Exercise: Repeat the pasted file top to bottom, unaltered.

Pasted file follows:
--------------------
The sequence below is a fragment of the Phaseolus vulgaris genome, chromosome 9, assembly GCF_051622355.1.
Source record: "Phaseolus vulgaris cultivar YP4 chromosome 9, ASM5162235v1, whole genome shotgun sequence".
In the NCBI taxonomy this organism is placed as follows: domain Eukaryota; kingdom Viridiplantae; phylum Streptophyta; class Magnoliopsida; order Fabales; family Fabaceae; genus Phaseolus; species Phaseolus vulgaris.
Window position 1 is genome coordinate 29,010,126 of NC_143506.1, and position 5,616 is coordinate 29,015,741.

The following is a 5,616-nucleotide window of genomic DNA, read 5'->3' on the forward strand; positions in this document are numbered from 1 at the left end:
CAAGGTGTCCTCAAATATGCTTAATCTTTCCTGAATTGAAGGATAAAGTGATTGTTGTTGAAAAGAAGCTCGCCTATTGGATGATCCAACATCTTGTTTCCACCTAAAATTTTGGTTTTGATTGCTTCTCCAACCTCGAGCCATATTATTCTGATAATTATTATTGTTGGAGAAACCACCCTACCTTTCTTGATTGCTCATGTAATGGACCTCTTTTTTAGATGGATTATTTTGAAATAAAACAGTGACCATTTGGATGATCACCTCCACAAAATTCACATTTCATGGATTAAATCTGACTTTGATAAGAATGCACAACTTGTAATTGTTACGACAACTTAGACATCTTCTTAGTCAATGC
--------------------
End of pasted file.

The sequence below is a fragment of the Phaseolus vulgaris genome, chromosome 9, assembly GCF_051622355.1.
Source record: "Phaseolus vulgaris cultivar YP4 chromosome 9, ASM5162235v1, whole genome shotgun sequence".
In the NCBI taxonomy this organism is placed as follows: domain Eukaryota; kingdom Viridiplantae; phylum Streptophyta; class Magnoliopsida; order Fabales; family Fabaceae; genus Phaseolus; species Phaseolus vulgaris.
Window position 1 is genome coordinate 29,010,126 of NC_143506.1, and position 5,616 is coordinate 29,015,741.

The following is a 5,616-nucleotide window of genomic DNA, read 5'->3' on the forward strand; positions in this document are numbered from 1 at the left end:
CAAGGTGTCCTCAAATATGCTTAATCTTTCCTGAATTGAAGGATAAAGTGATTGTTGTTGAAAAGAAGCTCGCCTATTGGATGATCCAACATCTTGTTTCCACCTAAAATTTTGGTTTTGATTGCTTCTCCAACCTCGAGCCATATTATTCTGATAATTATTATTGTTGGAGAAACCACCCTACCTTTCTTGATTGCTCATGTAATGGACCTCTTTTTTAGATGGATTATTTTGAAATAAAACAGTGACCATTTGGATGATCACCTCCACAAAATTCACATTTCATGGATTAAATCTGACTTTGATAAGAATGCACAACTTGTAATTGTTACGACAACTTAGACATCTTCTTAGTCAATGC